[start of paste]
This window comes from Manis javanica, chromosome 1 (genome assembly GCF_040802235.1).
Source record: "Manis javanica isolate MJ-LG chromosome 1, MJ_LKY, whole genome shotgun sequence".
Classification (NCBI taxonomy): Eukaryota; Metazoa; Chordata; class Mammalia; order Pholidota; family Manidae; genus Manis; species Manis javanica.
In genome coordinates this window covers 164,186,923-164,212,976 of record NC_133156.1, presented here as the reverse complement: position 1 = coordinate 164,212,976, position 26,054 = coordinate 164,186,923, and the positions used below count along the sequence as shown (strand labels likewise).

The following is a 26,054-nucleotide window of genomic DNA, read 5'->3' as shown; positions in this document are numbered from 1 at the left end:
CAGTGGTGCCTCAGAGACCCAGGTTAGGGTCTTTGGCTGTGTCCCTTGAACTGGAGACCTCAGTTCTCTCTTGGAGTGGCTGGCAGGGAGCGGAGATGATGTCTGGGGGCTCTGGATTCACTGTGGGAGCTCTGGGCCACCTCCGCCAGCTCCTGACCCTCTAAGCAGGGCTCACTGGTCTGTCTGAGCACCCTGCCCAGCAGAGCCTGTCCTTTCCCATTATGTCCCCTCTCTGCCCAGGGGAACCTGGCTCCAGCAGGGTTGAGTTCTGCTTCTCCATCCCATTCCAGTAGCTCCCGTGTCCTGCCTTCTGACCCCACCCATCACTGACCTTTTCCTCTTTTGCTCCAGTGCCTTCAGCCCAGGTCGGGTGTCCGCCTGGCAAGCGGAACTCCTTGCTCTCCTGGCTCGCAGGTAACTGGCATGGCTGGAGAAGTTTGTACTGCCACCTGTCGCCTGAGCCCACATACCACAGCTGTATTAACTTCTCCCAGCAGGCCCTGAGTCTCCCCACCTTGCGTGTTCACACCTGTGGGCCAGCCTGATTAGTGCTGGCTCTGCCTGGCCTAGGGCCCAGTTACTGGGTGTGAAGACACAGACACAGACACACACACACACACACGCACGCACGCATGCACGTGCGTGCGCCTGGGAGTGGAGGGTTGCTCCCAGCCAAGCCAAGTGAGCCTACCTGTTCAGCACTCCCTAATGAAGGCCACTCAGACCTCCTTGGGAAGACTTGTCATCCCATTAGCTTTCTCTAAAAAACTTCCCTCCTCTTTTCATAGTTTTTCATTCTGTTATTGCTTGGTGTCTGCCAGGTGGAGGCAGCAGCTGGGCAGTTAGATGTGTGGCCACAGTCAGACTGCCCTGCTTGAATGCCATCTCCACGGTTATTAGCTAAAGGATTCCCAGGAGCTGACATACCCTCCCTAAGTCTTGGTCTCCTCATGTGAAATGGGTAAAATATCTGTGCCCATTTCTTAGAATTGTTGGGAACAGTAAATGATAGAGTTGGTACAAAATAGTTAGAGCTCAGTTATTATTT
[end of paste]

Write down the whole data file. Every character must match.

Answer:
This window comes from Manis javanica, chromosome 1 (genome assembly GCF_040802235.1).
Source record: "Manis javanica isolate MJ-LG chromosome 1, MJ_LKY, whole genome shotgun sequence".
Classification (NCBI taxonomy): Eukaryota; Metazoa; Chordata; class Mammalia; order Pholidota; family Manidae; genus Manis; species Manis javanica.
In genome coordinates this window covers 164,186,923-164,212,976 of record NC_133156.1, presented here as the reverse complement: position 1 = coordinate 164,212,976, position 26,054 = coordinate 164,186,923, and the positions used below count along the sequence as shown (strand labels likewise).

The following is a 26,054-nucleotide window of genomic DNA, read 5'->3' as shown; positions in this document are numbered from 1 at the left end:
CAGTGGTGCCTCAGAGACCCAGGTTAGGGTCTTTGGCTGTGTCCCTTGAACTGGAGACCTCAGTTCTCTCTTGGAGTGGCTGGCAGGGAGCGGAGATGATGTCTGGGGGCTCTGGATTCACTGTGGGAGCTCTGGGCCACCTCCGCCAGCTCCTGACCCTCTAAGCAGGGCTCACTGGTCTGTCTGAGCACCCTGCCCAGCAGAGCCTGTCCTTTCCCATTATGTCCCCTCTCTGCCCAGGGGAACCTGGCTCCAGCAGGGTTGAGTTCTGCTTCTCCATCCCATTCCAGTAGCTCCCGTGTCCTGCCTTCTGACCCCACCCATCACTGACCTTTTCCTCTTTTGCTCCAGTGCCTTCAGCCCAGGTCGGGTGTCCGCCTGGCAAGCGGAACTCCTTGCTCTCCTGGCTCGCAGGTAACTGGCATGGCTGGAGAAGTTTGTACTGCCACCTGTCGCCTGAGCCCACATACCACAGCTGTATTAACTTCTCCCAGCAGGCCCTGAGTCTCCCCACCTTGCGTGTTCACACCTGTGGGCCAGCCTGATTAGTGCTGGCTCTGCCTGGCCTAGGGCCCAGTTACTGGGTGTGAAGACACAGACACAGACACACACACACACACACGCACGCACGCATGCACGTGCGTGCGCCTGGGAGTGGAGGGTTGCTCCCAGCCAAGCCAAGTGAGCCTACCTGTTCAGCACTCCCTAATGAAGGCCACTCAGACCTCCTTGGGAAGACTTGTCATCCCATTAGCTTTCTCTAAAAAACTTCCCTCCTCTTTTCATAGTTTTTCATTCTGTTATTGCTTGGTGTCTGCCAGGTGGAGGCAGCAGCTGGGCAGTTAGATGTGTGGCCACAGTCAGACTGCCCTGCTTGAATGCCATCTCCACGGTTATTAGCTAAAGGATTCCCAGGAGCTGACATACCCTCCCTAAGTCTTGGTCTCCTCATGTGAAATGGGTAAAATATCTGTGCCCATTTCTTAGAATTGTTGGGAACAGTAAATGATAGAGTTGGTACAAAATAGTTAGAGCTCAGTTATTATTT